"I don't know, I'm not Mennonite," I answered and watched facial expressions change from interest to disappointment.
"But your surname is Mennonite," I was told.
It is possible to look like a tree and not be a tree.
Dyck is Mennonite. But my mom was Icelandic-Canadian and my dad was British (English, Welsh, Irish and Scottish)-Canadian. I can field questions like, "What languages do they speak in Iceland?"
(Icelandic and English)
or "What's Yorkshire pudding?"
(It's kind of like puffed pastry. Served with meat, adds this vegetarian.)
Blurb at the back of the book: Little Shirley Hershey grew up in a plain Mennonite home, yet was named for a movie star. With her nose pressed to the window of the glittering world, she felt intensely the gap that existed in the 1950s and '60s between Mennonites and the larger world. This is the story of how a rosy-cheeked, barefoot Mennonite farm girl prepared to enter the glittering world and learned how to do so on her own terms.
This engaging childhood memoir tells the story of a Mennonite girl who might have left the church but found another way.
My desire to read Blush was driven by a longing to understand a culture that was foreign to me. But I was surprised to discover many similarities between Shirley and I--church membership alienated me from my peers and I blushed easily, to name but two.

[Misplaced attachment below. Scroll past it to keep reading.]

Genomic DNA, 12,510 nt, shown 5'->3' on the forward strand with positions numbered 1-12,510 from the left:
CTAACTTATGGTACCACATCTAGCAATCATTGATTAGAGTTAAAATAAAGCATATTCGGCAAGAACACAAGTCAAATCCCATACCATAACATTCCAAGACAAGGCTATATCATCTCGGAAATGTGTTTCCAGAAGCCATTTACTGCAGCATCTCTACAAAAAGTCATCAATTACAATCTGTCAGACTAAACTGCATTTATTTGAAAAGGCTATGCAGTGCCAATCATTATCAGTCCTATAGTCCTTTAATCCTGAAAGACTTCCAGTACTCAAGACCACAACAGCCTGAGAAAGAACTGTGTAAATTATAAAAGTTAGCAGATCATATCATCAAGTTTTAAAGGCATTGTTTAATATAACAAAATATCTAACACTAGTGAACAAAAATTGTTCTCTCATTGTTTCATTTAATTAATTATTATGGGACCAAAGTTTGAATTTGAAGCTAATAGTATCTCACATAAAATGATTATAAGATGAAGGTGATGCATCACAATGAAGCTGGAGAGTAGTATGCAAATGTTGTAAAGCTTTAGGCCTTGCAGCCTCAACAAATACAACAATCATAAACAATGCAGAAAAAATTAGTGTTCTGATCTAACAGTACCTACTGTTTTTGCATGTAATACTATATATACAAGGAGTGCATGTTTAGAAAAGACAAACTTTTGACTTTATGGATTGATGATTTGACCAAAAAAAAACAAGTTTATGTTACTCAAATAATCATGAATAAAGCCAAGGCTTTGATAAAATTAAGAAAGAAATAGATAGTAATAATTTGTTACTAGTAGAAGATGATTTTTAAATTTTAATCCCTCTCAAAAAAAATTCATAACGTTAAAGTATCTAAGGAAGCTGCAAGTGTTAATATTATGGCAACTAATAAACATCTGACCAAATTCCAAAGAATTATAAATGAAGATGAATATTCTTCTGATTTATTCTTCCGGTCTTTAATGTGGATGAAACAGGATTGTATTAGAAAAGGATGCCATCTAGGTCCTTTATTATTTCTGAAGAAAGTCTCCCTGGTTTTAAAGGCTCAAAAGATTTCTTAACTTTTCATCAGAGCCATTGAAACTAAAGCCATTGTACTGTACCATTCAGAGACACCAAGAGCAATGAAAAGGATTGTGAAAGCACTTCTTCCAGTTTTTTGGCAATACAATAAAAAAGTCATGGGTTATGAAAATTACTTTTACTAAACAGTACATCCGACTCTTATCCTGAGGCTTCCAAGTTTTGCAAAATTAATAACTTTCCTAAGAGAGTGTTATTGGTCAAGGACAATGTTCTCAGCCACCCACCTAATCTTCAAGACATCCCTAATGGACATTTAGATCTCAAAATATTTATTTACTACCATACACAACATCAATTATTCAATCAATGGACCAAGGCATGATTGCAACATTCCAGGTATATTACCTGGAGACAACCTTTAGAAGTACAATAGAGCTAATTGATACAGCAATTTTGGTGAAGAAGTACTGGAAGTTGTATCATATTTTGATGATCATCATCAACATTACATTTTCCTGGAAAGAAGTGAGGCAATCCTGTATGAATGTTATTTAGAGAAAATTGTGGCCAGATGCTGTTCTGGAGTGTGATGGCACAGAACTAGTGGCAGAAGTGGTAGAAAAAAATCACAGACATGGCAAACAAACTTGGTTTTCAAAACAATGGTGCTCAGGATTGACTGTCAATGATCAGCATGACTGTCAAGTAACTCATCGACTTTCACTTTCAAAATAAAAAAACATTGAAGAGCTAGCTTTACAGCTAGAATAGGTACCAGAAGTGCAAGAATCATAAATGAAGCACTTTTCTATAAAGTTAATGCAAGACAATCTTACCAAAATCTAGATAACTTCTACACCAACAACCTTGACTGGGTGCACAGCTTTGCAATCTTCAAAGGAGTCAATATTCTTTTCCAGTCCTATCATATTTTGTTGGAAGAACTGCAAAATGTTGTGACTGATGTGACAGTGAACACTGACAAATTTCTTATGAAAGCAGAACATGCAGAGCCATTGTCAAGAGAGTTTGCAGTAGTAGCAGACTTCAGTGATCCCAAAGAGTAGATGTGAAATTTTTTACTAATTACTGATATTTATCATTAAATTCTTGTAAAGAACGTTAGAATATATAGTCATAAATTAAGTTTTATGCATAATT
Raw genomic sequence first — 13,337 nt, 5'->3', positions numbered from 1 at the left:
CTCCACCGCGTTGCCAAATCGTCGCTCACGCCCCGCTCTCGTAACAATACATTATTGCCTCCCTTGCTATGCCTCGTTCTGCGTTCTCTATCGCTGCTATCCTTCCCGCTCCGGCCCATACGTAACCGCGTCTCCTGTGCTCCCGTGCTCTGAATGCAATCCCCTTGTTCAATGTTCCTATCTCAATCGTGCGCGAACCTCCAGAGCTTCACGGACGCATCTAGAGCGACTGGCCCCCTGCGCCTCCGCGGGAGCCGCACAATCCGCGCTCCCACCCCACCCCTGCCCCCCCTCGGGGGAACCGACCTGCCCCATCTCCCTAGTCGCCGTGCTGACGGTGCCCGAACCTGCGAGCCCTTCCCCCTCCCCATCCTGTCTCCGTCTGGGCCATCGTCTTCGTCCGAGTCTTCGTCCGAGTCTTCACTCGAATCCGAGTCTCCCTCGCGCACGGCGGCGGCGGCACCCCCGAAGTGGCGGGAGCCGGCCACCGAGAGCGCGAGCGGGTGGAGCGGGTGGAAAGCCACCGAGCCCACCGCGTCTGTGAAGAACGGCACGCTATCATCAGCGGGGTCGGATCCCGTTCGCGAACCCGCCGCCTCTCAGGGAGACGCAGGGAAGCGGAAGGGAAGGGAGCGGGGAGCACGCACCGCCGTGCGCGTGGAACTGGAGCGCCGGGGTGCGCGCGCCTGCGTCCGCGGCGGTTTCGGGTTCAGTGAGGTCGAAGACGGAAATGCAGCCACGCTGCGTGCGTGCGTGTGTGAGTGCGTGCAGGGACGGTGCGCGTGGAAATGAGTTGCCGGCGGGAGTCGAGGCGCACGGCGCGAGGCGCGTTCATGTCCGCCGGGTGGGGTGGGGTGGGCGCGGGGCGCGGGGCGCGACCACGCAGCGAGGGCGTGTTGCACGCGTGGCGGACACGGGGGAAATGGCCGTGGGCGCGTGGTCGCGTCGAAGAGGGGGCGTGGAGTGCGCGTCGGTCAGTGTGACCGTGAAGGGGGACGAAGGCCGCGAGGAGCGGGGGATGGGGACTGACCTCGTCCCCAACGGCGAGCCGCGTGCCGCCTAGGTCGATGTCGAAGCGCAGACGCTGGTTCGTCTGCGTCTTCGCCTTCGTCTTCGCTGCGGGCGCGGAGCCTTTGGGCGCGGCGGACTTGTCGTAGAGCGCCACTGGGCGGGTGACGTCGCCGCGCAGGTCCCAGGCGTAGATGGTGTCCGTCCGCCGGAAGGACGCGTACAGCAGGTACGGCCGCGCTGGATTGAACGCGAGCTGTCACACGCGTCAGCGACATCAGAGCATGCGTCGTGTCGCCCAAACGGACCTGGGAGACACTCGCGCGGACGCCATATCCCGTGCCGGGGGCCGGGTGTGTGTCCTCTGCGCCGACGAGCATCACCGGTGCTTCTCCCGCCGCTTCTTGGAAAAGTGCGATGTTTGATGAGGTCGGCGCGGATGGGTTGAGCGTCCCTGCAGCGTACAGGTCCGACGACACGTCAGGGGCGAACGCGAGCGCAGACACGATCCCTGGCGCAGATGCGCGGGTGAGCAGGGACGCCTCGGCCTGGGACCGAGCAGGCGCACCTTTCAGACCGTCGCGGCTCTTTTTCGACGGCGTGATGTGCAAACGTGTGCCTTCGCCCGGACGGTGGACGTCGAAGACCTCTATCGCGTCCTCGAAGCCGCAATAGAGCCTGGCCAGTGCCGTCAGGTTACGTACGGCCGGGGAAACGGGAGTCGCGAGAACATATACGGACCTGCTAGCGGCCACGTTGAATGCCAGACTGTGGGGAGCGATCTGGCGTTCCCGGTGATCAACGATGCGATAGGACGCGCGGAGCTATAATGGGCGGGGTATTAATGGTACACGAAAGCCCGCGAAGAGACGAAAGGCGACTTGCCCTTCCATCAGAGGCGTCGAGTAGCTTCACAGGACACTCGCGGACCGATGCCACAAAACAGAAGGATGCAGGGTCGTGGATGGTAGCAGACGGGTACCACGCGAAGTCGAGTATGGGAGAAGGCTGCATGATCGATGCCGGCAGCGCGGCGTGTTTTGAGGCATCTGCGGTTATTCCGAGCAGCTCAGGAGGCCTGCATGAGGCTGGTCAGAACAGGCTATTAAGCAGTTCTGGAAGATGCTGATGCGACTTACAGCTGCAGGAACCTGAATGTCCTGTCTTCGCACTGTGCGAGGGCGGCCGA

And as Shirley writes in the closing chapters of Blush, 'I now know something about my ancestors I didn't know when I was young. I'm connected to a limestone trail that leads back not just to Germany and Switzerland, to mountains and caves and cowbells and memories of martyrs--but also to Celts who found God in trees and skies and all living things. My ancestors' path leads all the way back to Africa and there connects to all other lives in the birthplace of the human race.' (p. 250)
I flipped the book open searching for information but it was this invitation -- 'I'm heading down into the arch cellar of memory now. Come along.' (p. 15) -- that I found irresistible.
Shirley's writing is conversational and engaging, like chatting with a friend around a kitchen table. She generously shares details about her church and her family. Her relationship with her supportive, loving mother helped mold her strong personality and shaped her dreams to explore all of life's wonders. Later, when Shirley grew old enough to attend school, she benefited from dedicated teachers who ignited her passion for learning.
Did I learn more about the Mennonite faith?
Yes and, thanks to a glossary at the back of the book, this information is easily accessible.
However, I also learned that there are culture differences between Mennonites. The mouthwatering dishes my mother-in-law serves were not included amongst the pages of recipes in this book. I wondered why and then realized that whereas Shirley is Swiss-German, the family I married into is Russian-German.
Thank you for writing this book, Shirley. I'm sure Owen and Julia will treasure it. And I have a request, please transform those four binders you and your mother kept while you were in university into another book.